I. Cell Motility
II. Force Generation by Actin Assembly: Theories and Experiments
III. Principles of Cellular Organization: The Universal Cytoskeleton
Part II: Force Generation by Actin Assembly: Theories and Experiments
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This lecture covers the biochemical basis of actin-based motility (focusing on the pathogen Listeria as a model system for this process), the biophysical mechanism of polymerization-based force generation, and an evolutionary perspective of cell shape in prokaryotes and eukaryotes. The first part covers our understanding of how cells use the actin cytoskeleton to crawl. The pathogenic bacteria Listeria (which causes food poisoning) uses the actin cytoskeleton to propel itself in the cytoplasm and also invade other cells. This system has been an important model for understanding the actin cytoskeleton at the leading edge of a motile cell and for understanding host-pathogen interactions.
The second part is devoted to understanding how the polymerization of actin can produce, which is a current area of research in our laboratory. Here, I cover theories for how polymerization might be used to produce forces, and our efforts to test these models using optical traps, atomic force microscopes, and nanofabricated devices.
In the third part, I discuss how the complex shapes of cells are created by the cytoskeleton, and I compare and contrast prokaryotes (which have actin-, tubulin-, and intermediate filament -like proteins) and eukaryotes in this regard. In particular, I speculate that cytoskeletal dynamics were necessary to evolve simple bacterial shapes and cell division, but that additional layers of complexity (namely regulated nucleation and molecular motors) allowed eukaryotes to evolve more complex shapes and organize their internal components.
Julie Theriot grew up in Illinois and attended college at the Massachusetts Institute of Technology, graduating in 1988 with degrees in Physics and Biology. She pursued graduate training at the University of California at San Francisco with Dr. Timothy Mitchison, earning her Ph.D. in Cell Biology in 1993. After four years as a Whitehead Fellow at the Whitehead Institute for Biomedical Research in Cambridge, Massachusetts, she moved to the Stanford University School of Medicine where she is currently a Professor in the Department of Biochemistry.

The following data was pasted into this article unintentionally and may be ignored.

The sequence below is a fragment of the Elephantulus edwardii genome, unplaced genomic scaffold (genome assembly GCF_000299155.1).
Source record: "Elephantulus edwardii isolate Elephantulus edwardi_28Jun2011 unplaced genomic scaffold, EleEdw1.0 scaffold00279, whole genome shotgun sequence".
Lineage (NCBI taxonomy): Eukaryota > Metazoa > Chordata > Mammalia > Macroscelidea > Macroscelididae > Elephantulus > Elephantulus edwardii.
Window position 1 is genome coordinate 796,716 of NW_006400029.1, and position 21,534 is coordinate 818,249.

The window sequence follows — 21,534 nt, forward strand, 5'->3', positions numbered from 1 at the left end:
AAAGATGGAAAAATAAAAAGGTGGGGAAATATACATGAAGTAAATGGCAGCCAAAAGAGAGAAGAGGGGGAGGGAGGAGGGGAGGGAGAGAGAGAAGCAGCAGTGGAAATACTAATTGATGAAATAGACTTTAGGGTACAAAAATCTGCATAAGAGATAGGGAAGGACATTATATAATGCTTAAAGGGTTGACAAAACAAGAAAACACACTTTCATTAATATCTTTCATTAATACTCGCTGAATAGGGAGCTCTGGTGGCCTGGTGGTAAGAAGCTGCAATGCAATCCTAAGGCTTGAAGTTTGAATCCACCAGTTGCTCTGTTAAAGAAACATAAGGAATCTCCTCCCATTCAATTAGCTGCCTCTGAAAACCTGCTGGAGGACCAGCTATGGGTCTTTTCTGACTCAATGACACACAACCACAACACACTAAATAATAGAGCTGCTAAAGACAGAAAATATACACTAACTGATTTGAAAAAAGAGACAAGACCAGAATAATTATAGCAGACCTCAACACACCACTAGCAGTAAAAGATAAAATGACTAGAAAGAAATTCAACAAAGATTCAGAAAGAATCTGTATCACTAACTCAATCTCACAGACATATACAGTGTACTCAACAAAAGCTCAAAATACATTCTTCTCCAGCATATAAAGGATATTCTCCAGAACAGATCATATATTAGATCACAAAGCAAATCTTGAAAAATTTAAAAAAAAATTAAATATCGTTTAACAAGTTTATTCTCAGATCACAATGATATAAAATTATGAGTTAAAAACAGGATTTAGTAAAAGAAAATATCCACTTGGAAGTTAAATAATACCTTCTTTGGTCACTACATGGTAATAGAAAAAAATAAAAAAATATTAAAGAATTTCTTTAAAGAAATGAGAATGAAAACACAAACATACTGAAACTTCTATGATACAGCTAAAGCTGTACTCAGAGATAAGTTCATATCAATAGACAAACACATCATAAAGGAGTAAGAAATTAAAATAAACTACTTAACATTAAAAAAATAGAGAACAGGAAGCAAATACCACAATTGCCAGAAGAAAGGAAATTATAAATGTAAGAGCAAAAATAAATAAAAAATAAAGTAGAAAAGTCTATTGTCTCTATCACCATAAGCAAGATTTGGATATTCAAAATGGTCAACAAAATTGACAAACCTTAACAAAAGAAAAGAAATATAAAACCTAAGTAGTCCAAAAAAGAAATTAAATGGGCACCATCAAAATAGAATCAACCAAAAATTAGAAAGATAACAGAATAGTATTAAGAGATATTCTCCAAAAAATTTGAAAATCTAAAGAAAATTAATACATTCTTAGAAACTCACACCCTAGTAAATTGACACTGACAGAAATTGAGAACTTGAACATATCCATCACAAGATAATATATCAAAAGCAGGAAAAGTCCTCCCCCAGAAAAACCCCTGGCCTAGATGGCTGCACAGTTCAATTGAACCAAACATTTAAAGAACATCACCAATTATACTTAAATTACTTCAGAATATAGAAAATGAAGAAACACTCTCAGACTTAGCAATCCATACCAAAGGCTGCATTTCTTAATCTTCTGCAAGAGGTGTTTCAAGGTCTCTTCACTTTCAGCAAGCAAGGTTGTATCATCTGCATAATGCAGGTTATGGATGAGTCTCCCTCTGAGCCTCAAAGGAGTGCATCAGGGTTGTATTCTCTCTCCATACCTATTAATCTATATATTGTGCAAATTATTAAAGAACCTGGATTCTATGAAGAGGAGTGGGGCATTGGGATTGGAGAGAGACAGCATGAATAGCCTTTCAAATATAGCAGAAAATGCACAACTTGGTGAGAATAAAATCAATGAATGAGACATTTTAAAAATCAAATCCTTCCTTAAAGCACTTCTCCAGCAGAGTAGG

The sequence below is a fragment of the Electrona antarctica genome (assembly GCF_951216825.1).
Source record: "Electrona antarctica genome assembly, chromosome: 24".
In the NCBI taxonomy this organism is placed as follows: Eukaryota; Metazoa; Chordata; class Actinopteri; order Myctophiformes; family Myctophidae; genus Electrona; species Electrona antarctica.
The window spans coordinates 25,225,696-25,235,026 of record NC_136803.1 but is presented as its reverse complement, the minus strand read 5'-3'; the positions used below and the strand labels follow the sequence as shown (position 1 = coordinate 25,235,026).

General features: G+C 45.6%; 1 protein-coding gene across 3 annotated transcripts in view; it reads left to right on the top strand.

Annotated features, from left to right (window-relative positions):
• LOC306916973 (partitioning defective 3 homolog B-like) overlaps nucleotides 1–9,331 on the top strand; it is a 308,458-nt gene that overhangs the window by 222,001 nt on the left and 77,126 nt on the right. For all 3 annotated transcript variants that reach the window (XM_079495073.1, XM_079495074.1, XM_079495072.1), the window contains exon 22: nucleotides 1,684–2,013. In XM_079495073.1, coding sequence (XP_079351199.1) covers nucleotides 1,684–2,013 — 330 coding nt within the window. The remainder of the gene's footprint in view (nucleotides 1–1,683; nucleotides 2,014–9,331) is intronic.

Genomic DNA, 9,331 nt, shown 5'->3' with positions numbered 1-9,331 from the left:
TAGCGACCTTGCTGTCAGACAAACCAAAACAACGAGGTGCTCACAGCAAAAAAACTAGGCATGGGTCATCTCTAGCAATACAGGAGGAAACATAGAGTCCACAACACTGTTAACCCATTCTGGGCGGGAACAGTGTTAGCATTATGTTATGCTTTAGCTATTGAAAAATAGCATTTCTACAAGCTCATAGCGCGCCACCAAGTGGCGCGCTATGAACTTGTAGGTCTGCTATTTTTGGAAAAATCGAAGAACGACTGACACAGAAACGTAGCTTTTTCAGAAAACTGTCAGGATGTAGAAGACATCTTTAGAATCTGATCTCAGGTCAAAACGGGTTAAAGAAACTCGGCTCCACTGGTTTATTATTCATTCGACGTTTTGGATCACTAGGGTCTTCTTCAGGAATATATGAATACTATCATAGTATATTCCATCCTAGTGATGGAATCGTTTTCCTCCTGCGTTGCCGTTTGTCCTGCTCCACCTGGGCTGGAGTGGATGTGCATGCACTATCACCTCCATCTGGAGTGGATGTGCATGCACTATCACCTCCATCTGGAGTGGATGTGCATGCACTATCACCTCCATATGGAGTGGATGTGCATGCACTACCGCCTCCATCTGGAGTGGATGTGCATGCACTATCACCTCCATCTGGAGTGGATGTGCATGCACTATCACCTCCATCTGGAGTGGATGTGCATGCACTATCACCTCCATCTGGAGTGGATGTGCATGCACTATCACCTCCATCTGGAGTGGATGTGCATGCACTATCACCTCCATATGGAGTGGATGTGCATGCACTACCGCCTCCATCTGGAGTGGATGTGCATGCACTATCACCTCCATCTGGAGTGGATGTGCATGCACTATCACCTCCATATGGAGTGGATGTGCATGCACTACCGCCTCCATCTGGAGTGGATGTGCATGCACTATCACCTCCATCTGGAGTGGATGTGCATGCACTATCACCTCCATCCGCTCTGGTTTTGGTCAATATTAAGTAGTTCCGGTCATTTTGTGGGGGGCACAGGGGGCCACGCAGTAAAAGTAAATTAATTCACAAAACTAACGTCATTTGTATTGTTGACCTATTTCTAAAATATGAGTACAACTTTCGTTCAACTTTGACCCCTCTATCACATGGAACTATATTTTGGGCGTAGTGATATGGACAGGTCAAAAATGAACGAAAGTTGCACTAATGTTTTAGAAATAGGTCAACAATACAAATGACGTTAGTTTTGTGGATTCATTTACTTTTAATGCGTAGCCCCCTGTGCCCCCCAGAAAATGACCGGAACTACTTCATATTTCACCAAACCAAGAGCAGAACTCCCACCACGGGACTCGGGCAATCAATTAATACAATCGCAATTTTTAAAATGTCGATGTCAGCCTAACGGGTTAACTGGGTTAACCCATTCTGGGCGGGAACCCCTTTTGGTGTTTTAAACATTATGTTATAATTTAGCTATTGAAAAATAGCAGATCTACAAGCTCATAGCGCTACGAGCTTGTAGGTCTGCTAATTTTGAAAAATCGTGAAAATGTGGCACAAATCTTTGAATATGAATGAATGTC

Theriot's research focuses on cell organization and motility, and on host-pathogen interactions in bacterial infections. She has won numerous awards including teaching awards from both Ph.D. and M.D. students. Theriot has also been awarded fellowships from both the David and Lucile Packard Foundation and the John D. and Catherine T. MacArthur Foundation.
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Rafelski SM, Theriot JA. (2004) Crawling toward a unified model of cell mobility: spatial and temporal regulation of actin dynamics. Annu. Rev. Biochem. 73:209-39.
Cameron LA, Giardini PA, Soo FS, Theriot JA. 2000. Secrets of actin-based motility revealed by a bacterial pathogen. Nat. Rev. Mol. Cell Biol. 1:110-9.
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Cabeen MT, Jacobs-Wagner C. (2005) Bacterial cell shape. Nature Rev. Microbiol. 3:601-10.
Parekh SH, Chaudhuri O, Theriot JA, Fletcher DA. (2005) Loading history determines the velocity of actin-network growth. Nauret Cell Biol. 7:1119-23
Soo FS, Theriot JA (2005) Adhesion controls bacterial actin polymerization-based movement. Proc. Natl. Acad Sci. U.S.A 102: 16233-8.
Mogilner A, Oster G. (2003) Force generation by actin polymerization II: the elastic ratchet and tethered filaments. Biophys J. 84:1591-605.
Dye NA, Pincus Z, Theriot JA, Shapiro L, Gitai Z. (2005) Two independent spiral structures control cell shape in Caulobacter. Proc. Natl. Acad. Sci. U.S.A. 102:18608-13.
Garner EC, Campbell CS, Mullins RD. (2004) Dynamic instability in a DNA-segregating prokaryotic actin homolog. Science. 306:987-9.